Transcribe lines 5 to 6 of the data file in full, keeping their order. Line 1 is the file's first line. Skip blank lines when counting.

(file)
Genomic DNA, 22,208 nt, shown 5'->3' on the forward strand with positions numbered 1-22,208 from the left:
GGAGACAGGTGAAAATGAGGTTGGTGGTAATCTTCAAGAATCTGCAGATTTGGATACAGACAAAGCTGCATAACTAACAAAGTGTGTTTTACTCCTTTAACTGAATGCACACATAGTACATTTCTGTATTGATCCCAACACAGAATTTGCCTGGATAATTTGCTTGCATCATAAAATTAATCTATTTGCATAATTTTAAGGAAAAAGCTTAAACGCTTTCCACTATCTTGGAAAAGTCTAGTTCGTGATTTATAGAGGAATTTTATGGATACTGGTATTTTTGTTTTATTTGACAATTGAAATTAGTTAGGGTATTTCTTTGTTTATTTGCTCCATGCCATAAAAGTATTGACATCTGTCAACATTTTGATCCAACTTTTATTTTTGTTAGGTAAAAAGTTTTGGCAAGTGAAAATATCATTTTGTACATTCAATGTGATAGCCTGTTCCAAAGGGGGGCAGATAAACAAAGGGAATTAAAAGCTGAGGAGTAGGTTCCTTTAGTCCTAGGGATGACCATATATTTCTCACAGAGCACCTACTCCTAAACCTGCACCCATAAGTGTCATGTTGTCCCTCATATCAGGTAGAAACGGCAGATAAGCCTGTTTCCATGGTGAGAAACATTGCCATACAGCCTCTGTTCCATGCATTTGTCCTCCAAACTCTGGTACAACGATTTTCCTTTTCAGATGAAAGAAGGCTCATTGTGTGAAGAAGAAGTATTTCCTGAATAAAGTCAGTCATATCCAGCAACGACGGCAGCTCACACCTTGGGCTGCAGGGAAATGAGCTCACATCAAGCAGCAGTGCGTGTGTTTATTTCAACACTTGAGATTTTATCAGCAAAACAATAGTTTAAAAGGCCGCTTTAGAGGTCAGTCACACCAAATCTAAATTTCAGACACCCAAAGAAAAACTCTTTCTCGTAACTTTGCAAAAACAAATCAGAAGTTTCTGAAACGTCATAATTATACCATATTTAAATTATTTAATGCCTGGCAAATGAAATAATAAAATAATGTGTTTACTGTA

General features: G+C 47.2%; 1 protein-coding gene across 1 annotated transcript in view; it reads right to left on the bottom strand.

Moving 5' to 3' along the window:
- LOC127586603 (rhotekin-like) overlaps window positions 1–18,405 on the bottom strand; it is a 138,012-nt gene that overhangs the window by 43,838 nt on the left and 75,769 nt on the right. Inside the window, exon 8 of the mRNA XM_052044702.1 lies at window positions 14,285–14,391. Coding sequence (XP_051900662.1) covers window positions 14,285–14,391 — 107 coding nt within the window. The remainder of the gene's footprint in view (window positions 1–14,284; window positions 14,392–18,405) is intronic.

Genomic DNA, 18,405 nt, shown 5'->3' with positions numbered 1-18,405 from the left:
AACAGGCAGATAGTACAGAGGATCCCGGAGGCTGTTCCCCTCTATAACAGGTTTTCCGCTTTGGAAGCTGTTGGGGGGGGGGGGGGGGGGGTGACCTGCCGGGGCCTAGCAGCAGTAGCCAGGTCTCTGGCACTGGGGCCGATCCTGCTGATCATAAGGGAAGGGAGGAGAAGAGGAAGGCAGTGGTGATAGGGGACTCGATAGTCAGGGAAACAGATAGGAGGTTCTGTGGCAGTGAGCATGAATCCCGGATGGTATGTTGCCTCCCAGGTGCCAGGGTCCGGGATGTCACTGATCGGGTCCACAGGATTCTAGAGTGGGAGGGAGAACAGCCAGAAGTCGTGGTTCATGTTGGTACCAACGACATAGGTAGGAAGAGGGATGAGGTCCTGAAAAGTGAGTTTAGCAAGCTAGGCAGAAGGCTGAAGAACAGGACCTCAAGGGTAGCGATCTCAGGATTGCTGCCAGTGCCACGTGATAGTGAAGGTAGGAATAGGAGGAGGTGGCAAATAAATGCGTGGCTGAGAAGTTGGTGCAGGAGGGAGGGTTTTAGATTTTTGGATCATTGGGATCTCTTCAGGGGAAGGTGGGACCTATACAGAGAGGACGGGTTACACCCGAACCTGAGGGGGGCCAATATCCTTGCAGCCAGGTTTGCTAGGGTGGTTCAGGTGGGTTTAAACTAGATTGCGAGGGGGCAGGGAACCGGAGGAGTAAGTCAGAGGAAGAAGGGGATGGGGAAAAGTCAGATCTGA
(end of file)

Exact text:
- LOC127586603 (rhotekin-like) overlaps window positions 1–18,405 on the bottom strand; it is a 138,012-nt gene that overhangs the window by 43,838 nt on the left and 75,769 nt on the right. Inside the window, exon 8 of the mRNA XM_052044702.1 lies at window positions 14,285–14,391. Coding sequence (XP_051900662.1) covers window positions 14,285–14,391 — 107 coding nt within the window. The remainder of the gene's footprint in view (window positions 1–14,284; window positions 14,392–18,405) is intronic.

Genomic DNA, 18,405 nt, shown 5'->3' with positions numbered 1-18,405 from the left: